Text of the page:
On March 18, in Moscow, United Nations Secretary-General Ban Ki-moon and the Collective Security Treaty Organization’s (CSTO) Secretary-General, Nikolay Bordyuzha, signed a declaration on cooperation between the two secretariats. The document, and the UN’s steps preceding it, can be interpreted as UN recognition of this Russian-led bloc in the “post-Soviet space.” The Russian side will doubtlessly construe the UN’s blessing as a full and unambiguous recognition of the CSTO (Russia, Belarus, Armenia, Kazakhstan, Kyrgyzstan, Tajikistan, and Uzbekistan).
On March 27 new Lithuanian Foreign Minister Audronius Azubalis began a three-day official visit to Tbilisi. On Saturday he met Georgian Parliament Speaker Davit Bakradze and discussed the further intensification of the relations between the two countries in various international formats and the participation of Lithuanian observers at the forthcoming Georgian local elections.
Despite the impact of the global economic crisis on all of the economies within the former Soviet Union, averaging a 7 percent decline in GDP in 2009, defense spending has increased in each state with the exception of Belarus (which remained unchanged in 2009 year-on-year at 1.5 percent of GDP). Defense spending, according to an extensive analysis in Nezavisimaya Gazeta, witnessed the sharpest increase in Georgia (4.56 percent of GDP), Armenia (4.07 percent) and Azerbaijan (3.95 percent). In the case of Armenia, this level of defense expenditure proved surprising in the context of its 15 percent decline in GDP in 2009.
Austria is known to each Kazakhstani not only as the OSCE headquarters location and one of the most beautiful European landscapes, but first of all as the state rich in cultural traditions and historical heritage, the motherland of prominent rulers, scientists, philosophers and composers. Modern Austria is one of the most developed European states possessing significant international reputation, powerful production, scientific-technological, innovative and investment capacities.
The European Commission's new strategy for growth and jobs is on the ropes after EU leaders failed to agree hard targets on education and poverty – two of the five headline goals set out in the original proposal.
Address by HE Temuri Yakobashvili
Vice Prime-Minister and the State Minister for Reintegration of Georgia
at the 799th Meeting of the Special Permanent Council
March 19, 2010
State Strategy on Occupied Territories: Engagement Through Cooperation
at NATO's New Strategic Concept - Global, Transatlantic and Regional Challenges and Tasks Ahead - Warsaw, Poland
A court ruling in Slovenia has allowed arbitration with Croatia on a border dispute dating back to the break-up of Yugoslavia in 1991. The decision brings Croatia one step closer to its goal of EU membership.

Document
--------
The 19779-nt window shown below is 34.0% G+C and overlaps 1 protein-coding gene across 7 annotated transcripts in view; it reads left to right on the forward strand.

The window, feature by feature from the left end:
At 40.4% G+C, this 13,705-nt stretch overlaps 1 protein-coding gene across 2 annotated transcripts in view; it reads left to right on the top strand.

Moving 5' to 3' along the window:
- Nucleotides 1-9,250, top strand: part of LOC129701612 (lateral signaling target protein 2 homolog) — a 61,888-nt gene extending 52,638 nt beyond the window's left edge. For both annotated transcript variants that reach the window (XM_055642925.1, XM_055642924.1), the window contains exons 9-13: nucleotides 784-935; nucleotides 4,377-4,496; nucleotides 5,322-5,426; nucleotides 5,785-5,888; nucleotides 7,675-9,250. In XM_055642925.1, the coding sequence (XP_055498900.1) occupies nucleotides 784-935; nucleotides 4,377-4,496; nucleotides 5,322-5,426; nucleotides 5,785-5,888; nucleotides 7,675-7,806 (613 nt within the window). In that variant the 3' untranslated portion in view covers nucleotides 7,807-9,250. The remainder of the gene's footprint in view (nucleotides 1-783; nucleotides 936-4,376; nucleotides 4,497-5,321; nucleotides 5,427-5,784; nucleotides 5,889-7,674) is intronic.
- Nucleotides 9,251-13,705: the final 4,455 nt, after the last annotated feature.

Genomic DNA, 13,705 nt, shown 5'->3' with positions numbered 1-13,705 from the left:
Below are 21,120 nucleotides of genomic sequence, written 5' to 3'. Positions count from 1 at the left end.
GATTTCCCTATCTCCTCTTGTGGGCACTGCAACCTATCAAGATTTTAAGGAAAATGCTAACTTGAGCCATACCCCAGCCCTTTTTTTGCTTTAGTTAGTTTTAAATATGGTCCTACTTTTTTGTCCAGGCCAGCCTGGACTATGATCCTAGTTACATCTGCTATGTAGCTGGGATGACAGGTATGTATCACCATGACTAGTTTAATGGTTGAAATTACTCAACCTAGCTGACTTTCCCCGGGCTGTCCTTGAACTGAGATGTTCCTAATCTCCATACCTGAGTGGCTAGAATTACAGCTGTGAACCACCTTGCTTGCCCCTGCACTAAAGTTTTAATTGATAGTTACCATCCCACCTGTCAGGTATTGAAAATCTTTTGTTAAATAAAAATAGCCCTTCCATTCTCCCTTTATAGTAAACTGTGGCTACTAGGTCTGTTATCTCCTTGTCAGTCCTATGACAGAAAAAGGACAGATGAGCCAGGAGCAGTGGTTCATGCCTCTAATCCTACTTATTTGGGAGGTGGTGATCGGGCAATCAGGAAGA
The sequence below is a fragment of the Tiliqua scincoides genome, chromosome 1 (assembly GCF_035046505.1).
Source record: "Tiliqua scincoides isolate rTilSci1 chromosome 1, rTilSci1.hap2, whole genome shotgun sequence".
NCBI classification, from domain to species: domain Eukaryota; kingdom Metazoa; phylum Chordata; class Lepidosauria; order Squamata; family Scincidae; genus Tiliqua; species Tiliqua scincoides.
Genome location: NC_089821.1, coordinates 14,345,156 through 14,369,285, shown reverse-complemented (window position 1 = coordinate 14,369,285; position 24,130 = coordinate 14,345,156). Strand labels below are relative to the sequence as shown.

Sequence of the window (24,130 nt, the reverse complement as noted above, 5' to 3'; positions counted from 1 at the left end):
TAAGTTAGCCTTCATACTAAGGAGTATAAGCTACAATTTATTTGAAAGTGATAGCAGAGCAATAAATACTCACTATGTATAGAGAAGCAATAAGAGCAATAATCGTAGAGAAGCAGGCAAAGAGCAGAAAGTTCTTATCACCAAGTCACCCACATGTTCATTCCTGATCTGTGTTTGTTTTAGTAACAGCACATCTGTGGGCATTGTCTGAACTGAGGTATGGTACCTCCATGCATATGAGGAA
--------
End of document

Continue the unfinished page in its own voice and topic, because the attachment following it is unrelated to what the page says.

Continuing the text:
There is little doubt that as president of Ukraine, Viktor Yanukovych will decisively shift the country's geopolitical posture, with Kiev once again moving closer to Moscow after its pro-Western and pro-EU turn of 2005. The potential consequences on the EU's energy future are serious, as 80 percent of Russian natural gas exports to Europe transit through Ukrainian territory. The country has been in repeated price disputes with the Russian state-owned gas monopoly, Gazprom, resulting in interruptions of deliveries to the Ukrainian market in January 2006 and 2009, with supplies to Europe affected both times.
Vattenfall has sold its German power grid to Belgian and Australian firms. The move appears to be part of a continuing trend of energy groups shedding highly-regulated power grids in favor of more profitable markets.
The rise of Yanukovych to power will become another challenge for Ukrainian democracy. It's obvious, he won't promote it, as democratic values are strange for him by nature and during his activity within opposition, he has hardly changed his views on policy and democracy. History is full of examples, when democrats became autocrats and there are only few of them, when it happened vice versa. Right after the elections Yanukovych allowed himself to say that he would rule the country for the following 10 years.
It’s been two months since Kazakhstan become the Chairman of the Organization for Security and Cooperation in Europe (OSCE). This is a mission of honor, but also a responsible one. Stagnation within the regulation of conflicts in South Caucasus, unmastered wave of tension between Russia and West, continuous arguments on democratic ideals and the status of Kosovo, and the current economic crisis. This is an incomplete list of problems, with which OSCE entered 2010 – the year of Chairmanship of Kazakhstan in the Organization.
During his working visit to Estonia on 19 March, Lithuania’s Minister of Foreign Affairs Audronius Ažubalis met with Estonia’s Prime Minister Andrus Ansip, Foreign Minister Urmas Paet, Members of Parliament and Lithuanian businessmen working in Estonia.
The recently criticized Lithuania‘s diplomacy could remind that in principle it was its initiative to join the EU efforts in order to stop increasing the number of states not respecting the territorial integrity of Georgia, to start the dialogue between the EU and Belarus, to enhance the political development of the Eastern Partnership and to accelerate the financial and political assistance to Moldova. However, in the six Eastern EU neighbors the political and economic situation is nearly the worst from the time of declaring their independence.
Everyone already knew that Abkhazia's 'independence' is a farce. But on 17 February the slightest remaining illusions about this so-called independence vanished. On that day the de facto Abkhaz President was received by the Russian leadership as head of a ‘sovereign’ state and then signed an agreement with Russia which gave up even the farcical claim to independence the breakaway region previously had.